Section 14 in both the Freedom of Information Act 2000 (“FOIA”) and the Freedom of Information (Scotland) Act 2002 (“FOISA”) enable an authority not to comply with a request for information that is vexatious. What is meant by vexatious in Section 14 of FOIA has been the subject of litigation all the way to the Court of Appeal and the leading authority is Dransfield and another v The Information Commissioner and others  EWCA Civ 454;  1 WLR 5316. However, there has not yet been any litigation in Scotland on the meaning of vexatious within Section 14 of FOISA; the Scottish Information Commissioner’s guidance [pdf] on the subject appears to draw heavily on the Dransfield decision.
Those who make a point of reading the Scottish Information Commissioner’s regular round-ups of decisions will note that the most recent one informs us of an appeal to the Court of Session against a decision of the Scottish Information Commissioner which upheld the authority’s use of Section 14. If the appeal proceeds, it will be the first time that the Scottish courts will have considered Section 14 of FOISA.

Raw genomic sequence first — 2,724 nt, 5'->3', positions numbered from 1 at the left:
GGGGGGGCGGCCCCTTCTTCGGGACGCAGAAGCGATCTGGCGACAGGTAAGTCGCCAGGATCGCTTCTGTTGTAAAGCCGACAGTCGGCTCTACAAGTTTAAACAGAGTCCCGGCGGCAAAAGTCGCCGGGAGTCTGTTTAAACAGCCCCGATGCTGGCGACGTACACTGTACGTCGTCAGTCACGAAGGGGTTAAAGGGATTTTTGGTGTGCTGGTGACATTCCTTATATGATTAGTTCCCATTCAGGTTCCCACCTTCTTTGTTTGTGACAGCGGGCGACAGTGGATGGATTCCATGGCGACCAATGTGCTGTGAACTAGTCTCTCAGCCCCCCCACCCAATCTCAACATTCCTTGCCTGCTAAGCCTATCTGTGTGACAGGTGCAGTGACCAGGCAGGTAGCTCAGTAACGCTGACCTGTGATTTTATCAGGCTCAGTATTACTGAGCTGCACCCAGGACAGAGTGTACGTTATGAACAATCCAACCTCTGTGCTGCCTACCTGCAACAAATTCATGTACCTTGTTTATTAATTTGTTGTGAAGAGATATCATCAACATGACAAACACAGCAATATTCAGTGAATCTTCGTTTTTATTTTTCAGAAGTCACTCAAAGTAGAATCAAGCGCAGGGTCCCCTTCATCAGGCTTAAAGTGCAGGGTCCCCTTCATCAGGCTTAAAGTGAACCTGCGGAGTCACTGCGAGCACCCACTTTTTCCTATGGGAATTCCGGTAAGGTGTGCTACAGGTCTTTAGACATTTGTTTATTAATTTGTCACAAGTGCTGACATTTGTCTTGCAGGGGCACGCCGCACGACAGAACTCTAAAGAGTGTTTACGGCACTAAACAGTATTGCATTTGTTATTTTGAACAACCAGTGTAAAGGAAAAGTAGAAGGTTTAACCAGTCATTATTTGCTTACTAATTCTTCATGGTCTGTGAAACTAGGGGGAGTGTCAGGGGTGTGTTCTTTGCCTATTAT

It will be interesting to see whether the Court of Session adopts the Dransfield position, or whether it takes a different approach to vexatious requests in Scotland. If the Court of Session does publish an Opinion, we will of course cover it on this blog.
We are able to provide advice and assistance in connection with a range of Freedom of Information matters, including appeals against decisions of both the Scottish and UK Information Commissioners. If you would like to do discuss a Freedom of Information, or any other Information Law, matter with us then you can contact Alistair Sloan on 0345 450 0123. Alternatively, you can send him an E-mail.